1951 AHSME Problems

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Problem 1

The percent that $M$ is greater than $N$ is:

$\mathrm{(A) \ } \frac {100(M - N)}{M} \qquad \mathrm{(B) \ } \frac {100(M - N)}{N} \qquad \mathrm{(C) \ } \frac {M - N}{N} \qquad \mathrm{(D) \ } \frac {M - N}{M} \qquad \mathrm{(E) \ } \frac {100(M + N)}{N}$


Problem 2

A rectangular field is half as wide as it is long and is completely enclosed by $x$ yards of fencing. The area in terms of $x$ is:

$(\mathrm{A})\ \frac{x^2}2 \qquad (\mathrm{B})\ 2x^2 \qquad (\mathrm{C})\ \frac{2x^2}9 \qquad (\mathrm{D})\ \frac{x^2}{18} \qquad (\mathrm{E})\ \frac{x^2}{72}$


Problem 3

If the length of a diagonal of a square is $a + b$, then the area of the square is:

$\mathrm{(A) \ (a+b)^2 } \qquad \mathrm{(B) \ \frac{1}{2}(a+b)^2 } \qquad \mathrm{(C) \ a^2+b^2 } \qquad \mathrm{(D) \ \frac {1}{2}(a^2+b^2) } \qquad \mathrm{(E) \ \text{none of these} }$


Problem 4

A barn with a flat roof is rectangular in shape, $10$ yd. wide, $13$ yd. long and $5$ yd. high. It is to be painted inside and outside, and on the ceiling, but not on the roof or floor. The total number of sq. yd. to be painted is:

$\mathrm{(A) \ } 360 \qquad \mathrm{(B) \ } 460 \qquad \mathrm{(C) \ } 490 \qquad \mathrm{(D) \ } 590 \qquad \mathrm{(E) \ } 720$


Problem 5

Mr. A owns a home worth $10,000$ dollars. He sells it to Mr. B at a $10 \%$ profit based on the worth of the house. Mr. B sells the house back to Mr. A at a $10 \%$ loss. Then:

$\textrm{(A)}\ \text{A comes out even} \qquad\textrm{(B)}\ \text{A makes 1100 on the deal} \qquad\textrm{(C)}\ \text{A makes 1000 on the deal}$ $\textrm{(D)}\ \text{A loses 900 on the deal} \qquad\textrm{(E)}\ \text{A loses 1000 on the deal}$


Problem 6

The bottom, side, and front areas of a rectangular box are known. The product of these areas is equal to:

$\textrm{(A)}\ \text{the volume of the box} \qquad\textrm{(B)}\ \text{the square root of the volume} \qquad\textrm{(C)}\ \text{twice the volume}$ $\textrm{(D)}\ \text{the square of the volume} \qquad\textrm{(E)}\ \text{the cube of the volume}$


Problem 7

An error of $.02"$ is made in the measurement of a line $10"$ long, while an error of only $.2"$ is made in a measurement of a line $100"$ long. In comparison with the relative error of the first measurement, the relative error of the second measurement is:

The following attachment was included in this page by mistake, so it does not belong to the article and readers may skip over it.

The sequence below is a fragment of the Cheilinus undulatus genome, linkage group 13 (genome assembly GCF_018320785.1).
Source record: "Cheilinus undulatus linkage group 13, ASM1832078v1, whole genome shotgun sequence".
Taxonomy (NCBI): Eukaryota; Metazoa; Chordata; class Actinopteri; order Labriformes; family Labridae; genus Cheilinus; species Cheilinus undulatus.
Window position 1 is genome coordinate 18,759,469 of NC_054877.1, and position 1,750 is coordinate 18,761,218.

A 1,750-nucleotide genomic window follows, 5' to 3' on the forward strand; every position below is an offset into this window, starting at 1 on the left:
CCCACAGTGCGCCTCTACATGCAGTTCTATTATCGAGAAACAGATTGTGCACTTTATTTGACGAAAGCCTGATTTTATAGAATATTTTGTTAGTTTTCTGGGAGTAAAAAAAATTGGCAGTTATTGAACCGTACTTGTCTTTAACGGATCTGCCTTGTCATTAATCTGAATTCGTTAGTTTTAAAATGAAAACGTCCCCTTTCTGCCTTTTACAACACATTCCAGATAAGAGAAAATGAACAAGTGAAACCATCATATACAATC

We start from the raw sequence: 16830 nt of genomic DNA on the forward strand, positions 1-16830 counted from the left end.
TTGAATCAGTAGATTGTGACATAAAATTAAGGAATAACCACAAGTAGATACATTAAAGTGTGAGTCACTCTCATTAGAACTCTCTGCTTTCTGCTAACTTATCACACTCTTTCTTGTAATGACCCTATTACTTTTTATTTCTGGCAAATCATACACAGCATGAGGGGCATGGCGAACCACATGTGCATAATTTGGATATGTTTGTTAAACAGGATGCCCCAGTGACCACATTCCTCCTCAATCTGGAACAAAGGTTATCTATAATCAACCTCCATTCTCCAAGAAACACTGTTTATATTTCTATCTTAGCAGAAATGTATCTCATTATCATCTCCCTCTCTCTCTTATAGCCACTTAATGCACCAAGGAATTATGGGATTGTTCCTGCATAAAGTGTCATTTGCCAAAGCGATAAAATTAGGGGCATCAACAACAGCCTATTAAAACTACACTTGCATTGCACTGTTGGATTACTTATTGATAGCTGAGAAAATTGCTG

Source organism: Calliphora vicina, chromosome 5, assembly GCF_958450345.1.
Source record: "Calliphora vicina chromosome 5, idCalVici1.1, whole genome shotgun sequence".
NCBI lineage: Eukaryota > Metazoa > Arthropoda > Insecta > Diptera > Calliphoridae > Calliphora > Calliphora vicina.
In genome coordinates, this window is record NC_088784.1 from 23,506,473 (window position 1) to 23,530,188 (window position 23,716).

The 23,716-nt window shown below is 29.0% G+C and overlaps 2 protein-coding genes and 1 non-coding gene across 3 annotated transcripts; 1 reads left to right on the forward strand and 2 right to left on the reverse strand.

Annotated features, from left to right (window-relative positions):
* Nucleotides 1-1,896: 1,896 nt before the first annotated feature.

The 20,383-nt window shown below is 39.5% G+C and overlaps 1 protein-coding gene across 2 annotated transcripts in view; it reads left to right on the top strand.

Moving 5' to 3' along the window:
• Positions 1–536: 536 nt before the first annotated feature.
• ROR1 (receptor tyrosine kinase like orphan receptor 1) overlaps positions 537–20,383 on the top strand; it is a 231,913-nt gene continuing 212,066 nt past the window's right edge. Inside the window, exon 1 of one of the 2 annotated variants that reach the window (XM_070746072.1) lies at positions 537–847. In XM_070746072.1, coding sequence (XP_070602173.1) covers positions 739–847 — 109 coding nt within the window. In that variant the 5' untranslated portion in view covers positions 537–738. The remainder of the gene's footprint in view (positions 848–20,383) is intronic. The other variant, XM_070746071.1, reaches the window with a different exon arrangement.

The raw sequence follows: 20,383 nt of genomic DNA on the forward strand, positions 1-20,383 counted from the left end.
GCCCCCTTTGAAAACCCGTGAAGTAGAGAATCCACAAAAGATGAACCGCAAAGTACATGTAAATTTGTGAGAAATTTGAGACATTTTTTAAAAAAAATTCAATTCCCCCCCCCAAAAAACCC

$\mathrm{(A) \ } \text{greater by }.18 \qquad\mathrm{(B) \ } \text{the same} \qquad \mathrm{(C) \ } \text{less} \qquad\mathrm{(D) \ } 10\text{ times as great} \qquad\mathrm{(E) \ } \text{correctly described by both}$


Problem 8

The price of an article is cut $10 \%.$ To restore it to its former value, the new price must be increased by:

$\mathrm{(A) \ } 10 \% \qquad\mathrm{(B) \ } 9 \% \qquad \mathrm{(C) \ } 11\frac{1}{9} \% \qquad\mathrm{(D) \ } 11 \% \qquad\mathrm{(E) \ } \text{none of these answers}$


Problem 9

An equilateral triangle is drawn with a side length of $a.$ A new equilateral triangle is formed by joining the midpoints of the sides of the first one. then a third equilateral triangle is formed by joining the midpoints of the sides of the second; and so on forever. the limit of the sum of the perimeters of all the triangles thus drawn is:

$\mathrm{(A) \ } \text{Infinite} \qquad\mathrm{(B) \ } 5\frac{1}{4}a \qquad \mathrm{(C) \ } 2a \qquad\mathrm{(D) \ } 6a \qquad\mathrm{(E) \ } 4\frac{1}{2}a$


Problem 10

Of the following statements, the one that is incorrect is:

$\textrm{(A)}\ \text{Doubling the base of a given rectangle doubles the area.}$ $\textrm{(B)}\ \text{Doubling the altitude of a triangle doubles the area.}$ $\textrm{(C)}\ \text{Doubling the radius of a given circle doubles the area.}$ $\textrm{(D)}\ \text{Doubling the divisor of a fraction and dividing its numerator by 2 changes the quotient.}$ $\textrm{(E)}\ \text{Doubling a given quantity may make it less than it originally was.}$


Problem 11